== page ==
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Chronicling the collapse of a failed society
There’s an amusing – if tragic – anecdote circulating the blogosphere at the moment about one of the newly elected teabagger darlings inadvertently whining about the lack of a public option he had so fervently derided. Republican Andy Harris lamented the fact that he would be without health care for an astonishing 28 days; the exchange with his aids was quite telling as to the intellectual and moral bankruptcy of most teabaggers and other right-wingers:
“According to an unnamed congressional staffer quoted by [Glenn Thrush of Politico], [Andy] Harris stood up at the meeting “and asked the two ladies who were answering questions why it had to take so long, what he would do without 28 days of health care.”
“Harris then asked if he could purchase insurance from the government to cover the gap,” added the aide, who was struck by the similarity to Harris’s request and the public option he denounced as a gateway to socialized medicine.” [ h/t Mock, Paper, Scissors ]
So this teabagger – a physician, no less – who in public rabidly denounces universal health care or anything even resembling it, then turns around and hypocritically demands why a public option is not available for himself. One wonders if he is even aware of his loathesome intellectual dishonesty, or whether he simply believes he is entitled to something more than ordinary plebes because he is an elected official.
But the fact is, we find such ludicrous hypocrisy with virtually every right-winger we encounter. I would wager that at least 90% of the people I know have some gripe to grind with the health insurance companies, and most of them have been burned in some way or another. I’ve commented previously that one of the underlying causes of these inconsistent beliefs about health care has to do with the doublespeak use of “socialized” as meaning “fascistic.” Indeed, this seemingly subtle impediment has thrown such a wrench into the works that meaningful dialogue on the issue is virtually impossible. But I’d like to address a slightly different issue this time around: Christians who oppose universal health care.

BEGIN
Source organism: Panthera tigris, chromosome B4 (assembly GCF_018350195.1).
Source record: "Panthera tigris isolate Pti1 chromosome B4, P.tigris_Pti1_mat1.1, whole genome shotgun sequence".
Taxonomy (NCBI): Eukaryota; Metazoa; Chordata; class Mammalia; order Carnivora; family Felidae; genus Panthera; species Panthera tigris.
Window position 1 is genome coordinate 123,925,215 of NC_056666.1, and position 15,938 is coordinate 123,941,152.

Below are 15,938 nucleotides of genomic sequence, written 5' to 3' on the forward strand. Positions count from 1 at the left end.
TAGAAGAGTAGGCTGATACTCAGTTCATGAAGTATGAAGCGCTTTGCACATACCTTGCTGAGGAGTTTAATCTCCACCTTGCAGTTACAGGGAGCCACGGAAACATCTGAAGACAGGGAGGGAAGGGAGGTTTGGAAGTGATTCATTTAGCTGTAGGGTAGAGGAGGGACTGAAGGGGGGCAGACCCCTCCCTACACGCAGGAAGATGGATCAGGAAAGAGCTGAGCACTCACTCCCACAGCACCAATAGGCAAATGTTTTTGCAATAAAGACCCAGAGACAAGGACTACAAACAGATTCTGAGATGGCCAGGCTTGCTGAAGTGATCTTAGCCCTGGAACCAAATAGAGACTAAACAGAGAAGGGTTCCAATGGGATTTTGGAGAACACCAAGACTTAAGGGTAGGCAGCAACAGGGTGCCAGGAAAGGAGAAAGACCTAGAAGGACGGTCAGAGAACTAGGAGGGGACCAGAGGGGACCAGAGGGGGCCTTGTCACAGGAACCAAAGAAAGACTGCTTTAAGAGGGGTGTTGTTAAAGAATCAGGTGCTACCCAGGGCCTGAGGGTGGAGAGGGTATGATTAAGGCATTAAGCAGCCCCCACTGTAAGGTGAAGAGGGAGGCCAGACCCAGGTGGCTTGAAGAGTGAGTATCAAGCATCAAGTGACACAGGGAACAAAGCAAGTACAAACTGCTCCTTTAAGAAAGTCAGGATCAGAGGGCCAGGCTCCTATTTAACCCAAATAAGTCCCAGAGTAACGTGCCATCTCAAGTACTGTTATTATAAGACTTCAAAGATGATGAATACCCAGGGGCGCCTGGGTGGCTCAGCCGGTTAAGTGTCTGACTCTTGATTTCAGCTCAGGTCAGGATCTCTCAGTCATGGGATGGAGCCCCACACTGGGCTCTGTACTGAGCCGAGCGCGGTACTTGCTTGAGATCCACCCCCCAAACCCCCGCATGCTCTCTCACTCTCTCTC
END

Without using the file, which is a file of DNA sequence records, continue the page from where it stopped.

Now, religious fanatics in general are an odd bunch who live in a fantasy world of demons and goblins and millennia-old ethical codes. Ordinary logic simply doesn’t apply in their primitive and highly distorted way of looking at the world. But in the United States we have a phenomenon even stranger than a bunch of bearded zealots in the desert enslaving women, chopping off heads and riding camels. Here we have seemingly intelligent, relatively highly educated people living in one of the world’s foremost developed nations, enjoying the most succulent fruits of technology and all that science has to offer. And yet somehow – miraculously, one might say – these walking oddities manage to simultaneously adhere to an ancient belief system that revolves around human sacrifice, omnipresent spirits, and the notion of eternal damnation in a pit of fire.
Christianity is a strange religion, as all religions are. But at its core – if we exclude the barbaric Old Testament – the foundation of Christianity is love, compassion and forgiveness. Jesus didn’t walk around saying, “Shun the non-believers,” or “If they look intimidating, kill them first.” Even if one discounts the potentially more accurate non-Christian accounts of Jesus’s life, his message still remains clear in the Christians’ own Bible: “Love your neighbor as yourself,” he said. “Whatever you do for the least among us, you do for me.” And so it is utterly puzzling and frustrating when we routinely encounter self-professed Christians who are so opposed to the notion of universal health care.